Step 1: Upgrade Your Windows
The right windows come with the ability to trap in cool air during the summer and hot air in the winter. Replacing old, drafty windows may be a more expensive project but it gives you long-term energy savings for years.
The best type of windows are insulated with argon gas between the two panes. Also look for those with low-emissivity coating on the glass. Expect to pay between $600 and $700 for each window, but save up to 50% on your energy bills.
Step 2: Use Energy-Efficient Light Bulbs
More and more light bulbs are hitting store shelves and often at widely varying price points. But replacing traditional incandescent lights with more efficient options comes with a relatively low cost compared to projects like replacing major appliances or installing all new windows. Plus, most energy efficient light bulbs last longer than incandescents, so even though you spend more upfront, you won’t have to replace them as frequently.
Compact fluorescents (CFLs), for instance, not only use less than two-thirds of the energy required by standard bulbs, they also last 10 times longer. Most CFLs cost between $3 and $5 each, or up to $14 for a dimmable version. LED bulbs are also arriving on the residential market, although they cost about $15 per bulb. The upside is that they last and even have options available that are enabled for Alexa and Google Assistant.
Step 3: Get a Tankless Water Heater
Your hot water heater is one of the biggest energy consumers of all your home appliances. Consider a tankless version, which is significantly more energy efficient and tends to outlast conventional storage water heaters.
For even better results, opt for a condensing tankless water heater, which reuses exhaust gas to help heat your water more quickly.
Step 4: Update and Design Your HVAC System
Replacing your old HVAC with a new system provides significant savings on your energy bills all year long, from heating your house in the winter to cooling the air during the hot summer months.
Make sure you choose an HVAC with a high rating from Energy Star. Your new unit should also be the right size for your home, which can be discovered by a heat-loss calculation performed by a contractor.
Many Mitsubishi Electric Heating and Cooling Units are Energy Star-certified and also let you control separate zones in your home to be as efficient as possible. Whatever product you choose, expect to spend at least $5,000 for a complete replacement.
After your new HVAC is installed, schedule an annual servicing so it runs smoothly over the years. Also use media filters with an antimicrobial coating to improve your home’s air quality.
Step 5: Improve Your Appliances’ Energy Efficiency
As you need to replace appliances throughout your home, opt for those with a high Energy Star rating. Also think about the appliance design when choosing a new one. A front-loading washing machine, for example, not only dries clothes better (thereby reducing the dryer’s job), it also uses less water.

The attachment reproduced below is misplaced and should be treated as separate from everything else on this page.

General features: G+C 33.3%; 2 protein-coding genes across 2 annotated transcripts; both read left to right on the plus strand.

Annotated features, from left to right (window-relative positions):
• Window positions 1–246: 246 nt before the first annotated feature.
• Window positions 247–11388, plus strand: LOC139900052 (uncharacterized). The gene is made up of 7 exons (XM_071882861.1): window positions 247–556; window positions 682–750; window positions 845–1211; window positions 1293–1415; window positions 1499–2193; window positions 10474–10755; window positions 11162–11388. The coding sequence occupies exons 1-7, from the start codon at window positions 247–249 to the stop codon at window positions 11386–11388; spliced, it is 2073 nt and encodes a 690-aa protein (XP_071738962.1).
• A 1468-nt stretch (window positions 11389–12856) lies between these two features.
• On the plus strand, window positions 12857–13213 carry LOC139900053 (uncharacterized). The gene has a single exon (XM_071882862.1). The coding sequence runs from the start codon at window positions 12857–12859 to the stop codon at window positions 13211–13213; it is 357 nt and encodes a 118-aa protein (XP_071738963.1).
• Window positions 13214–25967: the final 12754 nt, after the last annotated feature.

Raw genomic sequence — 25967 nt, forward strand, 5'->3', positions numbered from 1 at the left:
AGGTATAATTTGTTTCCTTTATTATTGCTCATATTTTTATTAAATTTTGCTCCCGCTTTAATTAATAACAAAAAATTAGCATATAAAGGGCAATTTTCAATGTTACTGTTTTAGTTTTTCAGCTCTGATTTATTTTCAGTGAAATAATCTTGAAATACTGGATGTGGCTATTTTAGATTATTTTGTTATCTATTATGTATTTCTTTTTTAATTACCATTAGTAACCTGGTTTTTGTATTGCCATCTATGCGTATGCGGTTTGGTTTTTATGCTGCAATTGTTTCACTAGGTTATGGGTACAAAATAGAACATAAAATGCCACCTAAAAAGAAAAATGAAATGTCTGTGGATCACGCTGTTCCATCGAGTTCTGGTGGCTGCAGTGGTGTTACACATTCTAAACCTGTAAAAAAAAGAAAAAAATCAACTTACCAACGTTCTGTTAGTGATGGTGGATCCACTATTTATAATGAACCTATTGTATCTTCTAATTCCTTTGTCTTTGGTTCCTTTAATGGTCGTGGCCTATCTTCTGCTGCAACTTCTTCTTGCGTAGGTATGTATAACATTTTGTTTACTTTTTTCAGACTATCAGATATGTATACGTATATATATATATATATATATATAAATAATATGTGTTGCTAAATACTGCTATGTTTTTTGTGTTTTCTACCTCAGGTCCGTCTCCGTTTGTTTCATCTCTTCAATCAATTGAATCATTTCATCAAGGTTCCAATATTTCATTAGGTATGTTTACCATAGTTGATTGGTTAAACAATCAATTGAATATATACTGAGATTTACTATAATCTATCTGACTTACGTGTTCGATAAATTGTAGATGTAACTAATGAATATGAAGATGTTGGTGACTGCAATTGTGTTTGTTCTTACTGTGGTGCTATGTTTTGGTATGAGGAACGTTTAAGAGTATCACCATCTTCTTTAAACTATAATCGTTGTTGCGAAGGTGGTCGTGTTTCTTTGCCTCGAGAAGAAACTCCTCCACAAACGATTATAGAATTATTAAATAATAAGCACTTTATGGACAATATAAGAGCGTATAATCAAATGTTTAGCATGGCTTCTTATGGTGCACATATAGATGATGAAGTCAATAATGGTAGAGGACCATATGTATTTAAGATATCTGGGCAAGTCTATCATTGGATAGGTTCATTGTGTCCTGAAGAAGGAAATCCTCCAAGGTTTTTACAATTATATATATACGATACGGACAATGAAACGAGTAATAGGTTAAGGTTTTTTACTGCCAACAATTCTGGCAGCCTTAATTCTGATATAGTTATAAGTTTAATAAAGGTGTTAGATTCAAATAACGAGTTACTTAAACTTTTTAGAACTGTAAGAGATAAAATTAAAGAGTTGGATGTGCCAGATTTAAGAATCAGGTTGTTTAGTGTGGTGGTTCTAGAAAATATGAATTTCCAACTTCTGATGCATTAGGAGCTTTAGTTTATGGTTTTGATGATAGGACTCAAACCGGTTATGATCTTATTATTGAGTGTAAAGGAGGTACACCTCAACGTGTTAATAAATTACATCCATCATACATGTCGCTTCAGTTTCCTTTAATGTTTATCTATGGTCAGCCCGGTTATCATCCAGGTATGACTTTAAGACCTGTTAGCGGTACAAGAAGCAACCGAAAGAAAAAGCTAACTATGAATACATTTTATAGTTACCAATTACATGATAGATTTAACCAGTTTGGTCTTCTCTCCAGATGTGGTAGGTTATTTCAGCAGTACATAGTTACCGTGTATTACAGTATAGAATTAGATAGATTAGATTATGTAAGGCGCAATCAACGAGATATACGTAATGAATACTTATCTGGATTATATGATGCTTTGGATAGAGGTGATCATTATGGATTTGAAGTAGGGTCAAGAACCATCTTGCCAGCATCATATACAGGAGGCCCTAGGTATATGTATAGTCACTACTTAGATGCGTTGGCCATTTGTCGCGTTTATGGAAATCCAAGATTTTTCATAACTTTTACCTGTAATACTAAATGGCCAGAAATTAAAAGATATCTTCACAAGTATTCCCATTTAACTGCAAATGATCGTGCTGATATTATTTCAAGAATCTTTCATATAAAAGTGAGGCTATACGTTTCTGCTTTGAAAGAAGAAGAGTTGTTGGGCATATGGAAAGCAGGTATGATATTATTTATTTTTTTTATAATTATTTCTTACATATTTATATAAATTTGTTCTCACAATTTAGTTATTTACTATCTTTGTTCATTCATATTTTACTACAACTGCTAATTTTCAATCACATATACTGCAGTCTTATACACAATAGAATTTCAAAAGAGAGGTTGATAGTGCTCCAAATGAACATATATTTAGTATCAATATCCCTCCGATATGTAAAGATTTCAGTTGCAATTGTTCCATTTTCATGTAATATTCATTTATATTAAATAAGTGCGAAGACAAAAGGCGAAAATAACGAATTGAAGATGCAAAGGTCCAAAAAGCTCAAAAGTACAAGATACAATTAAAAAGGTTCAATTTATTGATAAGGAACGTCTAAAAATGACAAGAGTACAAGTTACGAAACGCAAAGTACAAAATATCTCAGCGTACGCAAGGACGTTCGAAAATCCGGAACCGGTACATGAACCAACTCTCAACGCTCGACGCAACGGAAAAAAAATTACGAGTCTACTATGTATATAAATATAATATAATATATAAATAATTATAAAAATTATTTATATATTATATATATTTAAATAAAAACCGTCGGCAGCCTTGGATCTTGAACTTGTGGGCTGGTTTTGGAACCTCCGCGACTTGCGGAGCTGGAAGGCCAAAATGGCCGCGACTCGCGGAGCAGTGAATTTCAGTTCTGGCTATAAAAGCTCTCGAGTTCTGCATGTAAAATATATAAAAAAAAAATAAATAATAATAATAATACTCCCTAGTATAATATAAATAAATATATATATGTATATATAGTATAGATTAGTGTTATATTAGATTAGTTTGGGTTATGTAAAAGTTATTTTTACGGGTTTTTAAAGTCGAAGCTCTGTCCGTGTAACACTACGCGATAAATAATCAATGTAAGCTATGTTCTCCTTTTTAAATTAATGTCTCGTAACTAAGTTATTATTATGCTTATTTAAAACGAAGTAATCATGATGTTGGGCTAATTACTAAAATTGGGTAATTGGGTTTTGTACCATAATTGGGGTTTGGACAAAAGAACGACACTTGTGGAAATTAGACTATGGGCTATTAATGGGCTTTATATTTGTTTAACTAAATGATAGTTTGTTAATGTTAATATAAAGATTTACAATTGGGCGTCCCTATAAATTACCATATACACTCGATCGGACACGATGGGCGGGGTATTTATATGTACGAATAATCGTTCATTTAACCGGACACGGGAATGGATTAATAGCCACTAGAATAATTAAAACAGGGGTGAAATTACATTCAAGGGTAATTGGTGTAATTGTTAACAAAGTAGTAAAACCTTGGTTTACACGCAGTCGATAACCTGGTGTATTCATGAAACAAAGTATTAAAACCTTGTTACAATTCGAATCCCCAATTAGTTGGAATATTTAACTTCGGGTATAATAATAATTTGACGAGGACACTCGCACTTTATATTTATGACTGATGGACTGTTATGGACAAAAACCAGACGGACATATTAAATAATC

Regardless of when you plan to upgrade your household appliances, you can also take specific steps with your current ones to maximize their efficiency. Your refrigerator, for example, should have about an inch of space surrounding it on all sides to improve air circulation. You should also turn off the refrigerator and clean the cooling coil of dust and debris at least once a year.
Step 6: Improve Your Insulation
Improving your home’s insulation has the potential to save between 10% and 50% of your heating bill. The best place to target is your attic, including the floor and the rafters.
For an area with standard joist spacing, opt for batts, which are long rolls of insulation. Fiberglass batts cost between $0.40 and $1 per square foot, not including insulation.
For non-standard areas with odd joist spacing or frequent obstructions, it’s easier to use loose fill insulation. It costs about $1.20 to $2 per square foot to have a contractor blow it in.
Alternatively, you can save money by renting your own blower for about $70 a day and spending no more than $0.60 per square foot on materials. Whenever installing any type of new insulation, remember to protect the attic’s air flow by leaving the soffit vents open.
Step 7: Use a Fireplace Insert
Another way to slash your energy costs is to add an insert to your fireplace. This simple addition to your home reduces heated air loss through the fireplace, transforming it from a warm ambience to an effective tool for keeping you comfortable all winter long.
Using a professional installer maximizes the insert’s efficiency and ensures proper ventilation. For a quality fireplace insert with installation services, expect to spend between $2,000 and $4,000.
Saving energy in your home (and keeping money in your pocket) comes from looking at both the big picture and your day-to-day habits. Analyze your home’s weak spots in order to prioritize your upcoming investments in energy efficiency.
You don’t need to make all of these changes in a year; instead, be strategic about your home improvement choices so that you’re incorporating smart energy solutions as well.